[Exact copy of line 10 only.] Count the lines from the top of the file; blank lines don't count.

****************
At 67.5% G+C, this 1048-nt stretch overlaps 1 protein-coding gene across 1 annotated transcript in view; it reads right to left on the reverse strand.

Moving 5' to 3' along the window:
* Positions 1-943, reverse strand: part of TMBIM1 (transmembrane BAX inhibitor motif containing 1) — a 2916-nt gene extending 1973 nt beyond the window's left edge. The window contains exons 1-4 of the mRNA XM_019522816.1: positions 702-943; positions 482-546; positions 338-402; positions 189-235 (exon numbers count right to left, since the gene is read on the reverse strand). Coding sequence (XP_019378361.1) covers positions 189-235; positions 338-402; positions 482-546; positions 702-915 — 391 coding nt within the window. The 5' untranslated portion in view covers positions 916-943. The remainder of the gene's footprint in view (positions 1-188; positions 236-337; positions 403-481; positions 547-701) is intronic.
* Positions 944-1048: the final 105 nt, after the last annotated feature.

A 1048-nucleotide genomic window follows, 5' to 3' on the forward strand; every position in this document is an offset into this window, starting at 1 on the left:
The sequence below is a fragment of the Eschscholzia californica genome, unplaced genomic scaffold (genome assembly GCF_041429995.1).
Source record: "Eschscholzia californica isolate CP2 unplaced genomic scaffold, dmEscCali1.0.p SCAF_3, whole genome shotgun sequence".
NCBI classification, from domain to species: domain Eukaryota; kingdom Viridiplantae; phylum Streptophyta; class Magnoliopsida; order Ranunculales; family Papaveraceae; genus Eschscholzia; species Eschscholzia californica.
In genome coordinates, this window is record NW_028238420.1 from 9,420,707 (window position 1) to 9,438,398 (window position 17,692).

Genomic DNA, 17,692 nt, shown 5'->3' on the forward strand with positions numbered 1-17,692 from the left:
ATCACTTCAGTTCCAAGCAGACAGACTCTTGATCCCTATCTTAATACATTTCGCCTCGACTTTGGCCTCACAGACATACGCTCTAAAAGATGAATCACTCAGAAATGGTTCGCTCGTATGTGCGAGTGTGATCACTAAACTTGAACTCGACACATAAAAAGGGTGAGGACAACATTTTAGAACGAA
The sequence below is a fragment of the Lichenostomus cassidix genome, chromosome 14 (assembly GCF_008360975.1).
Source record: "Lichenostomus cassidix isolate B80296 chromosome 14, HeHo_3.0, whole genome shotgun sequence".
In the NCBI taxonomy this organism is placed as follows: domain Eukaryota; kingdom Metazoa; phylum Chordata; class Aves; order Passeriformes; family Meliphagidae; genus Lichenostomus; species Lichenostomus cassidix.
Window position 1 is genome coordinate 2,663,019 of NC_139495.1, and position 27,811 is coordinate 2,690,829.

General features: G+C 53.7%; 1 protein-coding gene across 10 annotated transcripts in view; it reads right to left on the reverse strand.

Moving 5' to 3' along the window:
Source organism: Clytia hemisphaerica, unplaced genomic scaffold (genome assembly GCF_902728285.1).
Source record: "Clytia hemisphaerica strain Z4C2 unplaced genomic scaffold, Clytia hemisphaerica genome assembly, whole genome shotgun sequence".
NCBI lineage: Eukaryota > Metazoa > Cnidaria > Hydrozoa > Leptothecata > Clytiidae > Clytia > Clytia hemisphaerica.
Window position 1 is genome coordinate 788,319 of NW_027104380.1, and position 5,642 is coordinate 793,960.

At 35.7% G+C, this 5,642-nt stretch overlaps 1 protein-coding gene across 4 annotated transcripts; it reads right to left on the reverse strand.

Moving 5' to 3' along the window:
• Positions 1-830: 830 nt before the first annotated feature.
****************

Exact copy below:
Genomic DNA, 17,692 nt, shown 5'->3' on the forward strand with positions numbered 1-17,692 from the left: